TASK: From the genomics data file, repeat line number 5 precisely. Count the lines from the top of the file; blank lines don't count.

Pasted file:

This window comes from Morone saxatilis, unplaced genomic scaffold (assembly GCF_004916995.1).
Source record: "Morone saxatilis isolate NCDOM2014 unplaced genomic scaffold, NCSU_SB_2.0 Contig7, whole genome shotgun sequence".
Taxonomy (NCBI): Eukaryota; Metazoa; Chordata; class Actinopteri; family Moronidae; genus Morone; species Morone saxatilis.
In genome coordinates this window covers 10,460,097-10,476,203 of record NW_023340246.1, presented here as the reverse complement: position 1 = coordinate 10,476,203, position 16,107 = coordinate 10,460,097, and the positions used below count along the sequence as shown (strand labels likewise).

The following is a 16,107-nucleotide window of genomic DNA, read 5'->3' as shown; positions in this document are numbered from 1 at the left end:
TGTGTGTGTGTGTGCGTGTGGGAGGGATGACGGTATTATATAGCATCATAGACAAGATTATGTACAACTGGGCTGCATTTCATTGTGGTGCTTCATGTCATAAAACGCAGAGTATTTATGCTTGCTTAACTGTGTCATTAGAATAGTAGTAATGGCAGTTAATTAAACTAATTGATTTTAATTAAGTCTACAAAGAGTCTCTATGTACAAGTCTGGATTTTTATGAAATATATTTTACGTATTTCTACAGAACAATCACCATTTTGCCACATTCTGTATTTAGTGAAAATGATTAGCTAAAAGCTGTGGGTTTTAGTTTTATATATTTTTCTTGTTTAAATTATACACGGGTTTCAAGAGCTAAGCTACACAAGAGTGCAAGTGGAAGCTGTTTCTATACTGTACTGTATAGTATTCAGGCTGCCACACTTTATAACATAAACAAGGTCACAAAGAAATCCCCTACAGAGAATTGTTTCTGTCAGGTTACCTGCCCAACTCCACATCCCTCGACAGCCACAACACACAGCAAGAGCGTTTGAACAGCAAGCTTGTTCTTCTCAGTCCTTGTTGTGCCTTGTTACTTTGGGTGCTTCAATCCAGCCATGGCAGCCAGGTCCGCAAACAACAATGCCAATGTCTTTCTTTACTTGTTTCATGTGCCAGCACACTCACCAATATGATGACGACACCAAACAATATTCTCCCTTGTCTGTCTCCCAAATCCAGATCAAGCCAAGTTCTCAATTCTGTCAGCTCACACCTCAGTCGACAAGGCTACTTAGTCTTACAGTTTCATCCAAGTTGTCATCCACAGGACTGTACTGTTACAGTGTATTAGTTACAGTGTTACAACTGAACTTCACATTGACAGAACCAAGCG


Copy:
The following is a 16,107-nucleotide window of genomic DNA, read 5'->3' as shown; positions in this document are numbered from 1 at the left end: